Wednesday, February 1, 2012

Indie Luvvvv

Say you're a reader. Well, on second thought, if you're reading this blog post, you're a reader. So, OK, no need to "say" you're a reader. You're a reader! Wooo!

OK, you're a reader. You read a book that strikes a chord with you. You email the author to tell him or her how much you enjoyed the book. I'm pretty sure I speak for 99 percent (if not 100 percent) of authors here when I say: THANK YOU. Thank you very much. Readers like you are a big part of what keeps us going and motivated.

I'm an indie author, and I appreciate these reader emails just as much as I did when I was with a publisher. I've noticed something interesting, though. As an indie, I am more lonely, and at the same time, less lonely. Doesn't make sense? Well, much of what comes from my fingertips makes little sense. Except my books! They make sense. Even the story from the POV of a parrot ("Polly Wanna Cracker" in "The Old Woman and Other Lesbian Stories" collection).

The point of this blog post is to share my ideas on what readers can do to support authors, particularly indie authors. Most, if not all, of the articles/posts on this I've seen work for both pub and indie authors. I'm gonna see if I can add a bit more indie flavor, but the bottom line is that an author is an author, and a good book is a good book.

1) Number one touches on my post about me being less and more lonely at the same time as an indie author. More lonely why? Because I see authors with the same publishers gab with one another all the time and swap info and tips and just daily occurrences. They're part of a family (whether the family is good or bad is an entirely different topic). So, yeah, I feel left out. That particular kind of support system is, for me, lacking. I DO belong to a lesfic indie authors group, but it isn't the same.

Less lonely why? Because many people are kind and generous. I have had authors from publishers approach me (without me asking them to) and pretty much taking me under their wing. (In some cases, we're taken under each other's wings at the same time because some want tips on possibly going indie as well.) Many authors with publishers give me tips and keep me going and motivated. I have a couple of Bold Strokes Books authors who have really helped me, and I thank them very much. A couple of the authors from my indies group have also been there when I needed them. However, the big reason I feel less lonely is the readers. My theory on this is thus: indie authors don't have the same support network experience as authors with publishers do, so they make their own network. And most often, the people reaching out to them are READERS. (Part of the close relations with readers, however, may be a function of the small lesfic community.)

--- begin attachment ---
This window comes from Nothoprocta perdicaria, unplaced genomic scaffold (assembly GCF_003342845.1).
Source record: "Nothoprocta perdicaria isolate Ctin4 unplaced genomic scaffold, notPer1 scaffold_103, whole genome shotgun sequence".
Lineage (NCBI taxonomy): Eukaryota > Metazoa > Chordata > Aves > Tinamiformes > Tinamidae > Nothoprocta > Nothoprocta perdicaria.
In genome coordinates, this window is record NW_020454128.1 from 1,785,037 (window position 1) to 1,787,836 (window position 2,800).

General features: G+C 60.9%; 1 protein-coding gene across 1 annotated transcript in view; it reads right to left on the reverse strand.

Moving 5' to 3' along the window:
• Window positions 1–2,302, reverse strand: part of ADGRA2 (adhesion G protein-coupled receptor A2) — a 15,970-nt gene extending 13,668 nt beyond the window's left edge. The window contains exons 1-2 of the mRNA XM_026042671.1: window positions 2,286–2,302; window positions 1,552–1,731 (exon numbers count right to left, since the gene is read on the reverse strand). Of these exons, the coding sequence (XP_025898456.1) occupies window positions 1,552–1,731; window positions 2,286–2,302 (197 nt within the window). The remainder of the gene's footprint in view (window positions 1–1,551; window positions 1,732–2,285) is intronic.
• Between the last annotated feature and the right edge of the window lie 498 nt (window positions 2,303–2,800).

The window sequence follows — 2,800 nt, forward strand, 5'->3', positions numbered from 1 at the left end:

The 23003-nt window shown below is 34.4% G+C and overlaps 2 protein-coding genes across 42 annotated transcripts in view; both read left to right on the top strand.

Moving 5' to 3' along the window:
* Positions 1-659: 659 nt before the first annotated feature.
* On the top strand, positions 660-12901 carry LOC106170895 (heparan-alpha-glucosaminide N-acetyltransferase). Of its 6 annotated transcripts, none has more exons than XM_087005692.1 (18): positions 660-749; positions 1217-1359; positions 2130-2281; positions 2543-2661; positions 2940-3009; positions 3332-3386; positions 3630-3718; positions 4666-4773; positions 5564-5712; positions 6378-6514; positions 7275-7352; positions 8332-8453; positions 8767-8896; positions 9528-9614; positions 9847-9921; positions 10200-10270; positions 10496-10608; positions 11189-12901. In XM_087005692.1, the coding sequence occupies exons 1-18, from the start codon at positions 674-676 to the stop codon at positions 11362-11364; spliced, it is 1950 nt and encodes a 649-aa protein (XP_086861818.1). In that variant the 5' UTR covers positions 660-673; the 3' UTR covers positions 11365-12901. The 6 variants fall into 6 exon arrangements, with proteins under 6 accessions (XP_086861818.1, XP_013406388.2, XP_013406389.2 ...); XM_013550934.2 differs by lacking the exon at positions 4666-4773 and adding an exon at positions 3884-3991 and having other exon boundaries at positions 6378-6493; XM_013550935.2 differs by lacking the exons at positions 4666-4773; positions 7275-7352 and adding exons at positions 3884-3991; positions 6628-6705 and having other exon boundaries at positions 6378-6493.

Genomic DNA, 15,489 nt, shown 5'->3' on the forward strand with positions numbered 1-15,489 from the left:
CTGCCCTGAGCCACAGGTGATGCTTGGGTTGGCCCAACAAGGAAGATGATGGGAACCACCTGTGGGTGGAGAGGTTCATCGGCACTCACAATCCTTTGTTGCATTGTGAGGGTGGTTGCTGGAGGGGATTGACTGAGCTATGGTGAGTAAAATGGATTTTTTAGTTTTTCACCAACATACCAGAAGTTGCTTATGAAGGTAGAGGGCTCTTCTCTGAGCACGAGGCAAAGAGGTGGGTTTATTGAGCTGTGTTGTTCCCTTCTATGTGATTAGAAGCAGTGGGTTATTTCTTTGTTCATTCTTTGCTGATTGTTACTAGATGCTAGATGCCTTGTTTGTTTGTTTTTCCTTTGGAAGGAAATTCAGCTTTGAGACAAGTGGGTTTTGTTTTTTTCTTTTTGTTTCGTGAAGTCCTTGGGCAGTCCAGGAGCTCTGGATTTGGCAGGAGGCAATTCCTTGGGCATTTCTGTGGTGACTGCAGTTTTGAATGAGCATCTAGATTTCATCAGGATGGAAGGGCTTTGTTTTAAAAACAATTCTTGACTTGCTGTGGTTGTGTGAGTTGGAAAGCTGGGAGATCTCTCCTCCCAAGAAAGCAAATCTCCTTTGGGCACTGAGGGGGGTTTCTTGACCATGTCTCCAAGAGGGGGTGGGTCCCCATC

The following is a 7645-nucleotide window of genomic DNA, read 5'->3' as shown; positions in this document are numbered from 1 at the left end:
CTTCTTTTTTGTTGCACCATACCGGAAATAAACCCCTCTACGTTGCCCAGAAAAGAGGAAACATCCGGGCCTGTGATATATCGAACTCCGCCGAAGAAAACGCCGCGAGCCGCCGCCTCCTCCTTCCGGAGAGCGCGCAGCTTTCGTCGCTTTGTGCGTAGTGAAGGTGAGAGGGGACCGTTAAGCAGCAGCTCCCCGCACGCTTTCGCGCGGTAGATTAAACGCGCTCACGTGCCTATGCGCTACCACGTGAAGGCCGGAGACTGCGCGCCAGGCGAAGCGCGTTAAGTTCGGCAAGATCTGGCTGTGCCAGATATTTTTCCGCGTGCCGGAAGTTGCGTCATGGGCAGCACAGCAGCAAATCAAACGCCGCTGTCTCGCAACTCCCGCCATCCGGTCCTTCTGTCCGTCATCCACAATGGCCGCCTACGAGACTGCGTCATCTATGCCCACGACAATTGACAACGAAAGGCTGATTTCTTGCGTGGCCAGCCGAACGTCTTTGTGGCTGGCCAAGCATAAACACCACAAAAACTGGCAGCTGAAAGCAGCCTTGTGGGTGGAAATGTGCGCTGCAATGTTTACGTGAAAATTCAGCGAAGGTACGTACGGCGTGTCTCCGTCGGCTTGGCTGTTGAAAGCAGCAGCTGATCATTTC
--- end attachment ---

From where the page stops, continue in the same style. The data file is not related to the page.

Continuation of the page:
2) There are quite likely some practical ways in which you can help your favorite indie authors. If you're a whiz at graphic design, offer to design his or her next cover at a discounted price or for free. If you're pretty good at beta reading and/or editing, you can help here, too.

3) Be supportive but not a star-struck fan boy or fan girl. If your indie author is starting to put out dreck (perhaps feeling rushed to publish often), you have to let the author know. Do so gently, though. Provide specific details (for example, "X character in Story A changed names three times. Maybe I could help beta read your next book.")

4) Send your author a list of review sites that are friendly to indies and/or the genre the author writes in. Marketing and promo takes a lot of an indie's time, and any little help here is much appreciated. Along these lines, review! Post reviews in as many places as you can.

5) Tell your friends about the author. Give that author's books, whether print or ebook or both, as gifts.

6) Keep emailing that author to tell him or her you like his or her books. I've had people email me to say they loved my books. For subsequent books, they order directly from me. I send them the books and don't hear back. I automatically think they didn't like the books but are too scared to tell me.  (We writers can be arrogant and insecure at the same time.) In all of these cases, when the readers and I do reconnect, they say they loved the books but just didn't think to let me know.

7) Ask your indie author (or pub author) how you can help. There are lots of ideas I haven't listed, I'm sure.

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